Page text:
You're only about the hundredth American who's asked me that question. It is December 26 and dates back to pre-commercial Christmas times when it was the day people gave each Christmas presents (called Christmas boxes then, a phrase still used in my youth). It is a recognised bank holiday in the UK and in the commonwealth counties, so see what you missed by kicking us out.

The Crow said...

"...see what you missed by kicking us out."

Hmm-m-m...but see what you gained by leaving?

;D

Rouchswalwe said...

Ach, das sieht aber lecker aus!
Isn't it nice that "the same old thing" for one family is an exotic tempting dish for another? I especially appreciated the Beef Welli exposé since our Christmas Day dinner was a tray of hospital food. I'm not even telling you what was on it, for I fear that you would pity me so that added to my own wallowing in food hell, it would become sad enough to sing the Blues.

Do you sing, BB?

Barrett Bonden said...

RW (zS): Let me tell you a seasonal romantic story involving hospital food. I had met Mrs BB some months previously. She was a state-registered nurse working at Charing Cross Hospital ("One of the great London teaching hospitals" - the attached phrase is, I'm afraid, mandatory) and she'd drawn the short straw over Christmas. So rather than going back to Bradford I stayed in my London flat and on Christmas Day I walked to the hospital for afternoon tea on the ward where Mrs BB worked, the invited guest of the ward sister. Screens divided off this subfusc gathering from the patients which was just as well. They weren't in fact patients but deadbeats brought in off the streets, washed and manicured (the toes were a particularly gruesome task I was told) to provide a frieze for our celebrations. As far as I can remember we had Shippams meat-paste sandwiches (almost as gruesome as the nail clipping), biscuits and tepid tea. But it was a meal fit for a king; I was in love and eventually the hospital released the object of my love and we walked alone through a predominantly deserted city.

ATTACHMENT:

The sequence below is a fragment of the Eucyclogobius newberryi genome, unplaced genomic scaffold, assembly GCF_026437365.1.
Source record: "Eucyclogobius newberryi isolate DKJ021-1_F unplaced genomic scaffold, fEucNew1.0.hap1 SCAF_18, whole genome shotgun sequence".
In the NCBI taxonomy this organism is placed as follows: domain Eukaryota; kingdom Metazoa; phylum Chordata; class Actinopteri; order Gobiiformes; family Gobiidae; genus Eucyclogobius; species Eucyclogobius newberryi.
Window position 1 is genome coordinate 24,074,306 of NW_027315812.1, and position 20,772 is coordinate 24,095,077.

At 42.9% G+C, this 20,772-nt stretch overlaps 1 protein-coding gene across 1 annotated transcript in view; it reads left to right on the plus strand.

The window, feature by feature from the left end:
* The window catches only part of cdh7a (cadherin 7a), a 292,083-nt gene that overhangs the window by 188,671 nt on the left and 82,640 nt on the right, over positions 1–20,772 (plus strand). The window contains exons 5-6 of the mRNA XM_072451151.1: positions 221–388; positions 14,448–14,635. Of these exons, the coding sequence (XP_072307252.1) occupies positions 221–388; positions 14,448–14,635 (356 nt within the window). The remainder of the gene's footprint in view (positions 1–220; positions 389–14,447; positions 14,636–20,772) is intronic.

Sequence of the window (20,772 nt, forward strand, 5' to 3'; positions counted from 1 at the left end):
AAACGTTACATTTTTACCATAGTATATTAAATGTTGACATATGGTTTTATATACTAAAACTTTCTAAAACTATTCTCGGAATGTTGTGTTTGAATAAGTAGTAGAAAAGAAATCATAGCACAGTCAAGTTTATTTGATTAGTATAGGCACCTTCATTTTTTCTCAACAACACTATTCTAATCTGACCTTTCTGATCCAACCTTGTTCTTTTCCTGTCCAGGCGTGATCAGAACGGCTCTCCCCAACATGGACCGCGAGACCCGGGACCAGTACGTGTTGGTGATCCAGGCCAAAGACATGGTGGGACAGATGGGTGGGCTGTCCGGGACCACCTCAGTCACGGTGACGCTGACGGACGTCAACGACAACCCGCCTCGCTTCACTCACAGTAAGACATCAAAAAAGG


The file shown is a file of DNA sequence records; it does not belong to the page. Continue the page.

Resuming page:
Sing? Yes, repeatedly, when I come down to make my brunch because the kitchen acoustics are superb. Hymns (but without religious conviction), the trickier bits of the Ode to Joy, the already mentioned "My luve is like..." and the song that for me is its twin "Believe me if all those endearing young charms", Rogers and Hart songs including the introductions; all rendered in an inadequate voice that is one of my great tragedies. Once I sang effortless treble in a church choir but when my larynx broke it never re-mended itself.

I'm sorry you're having what sounds like an unfestive Christmas but at least your Mama is benefiting from your presence.

Plutarch said...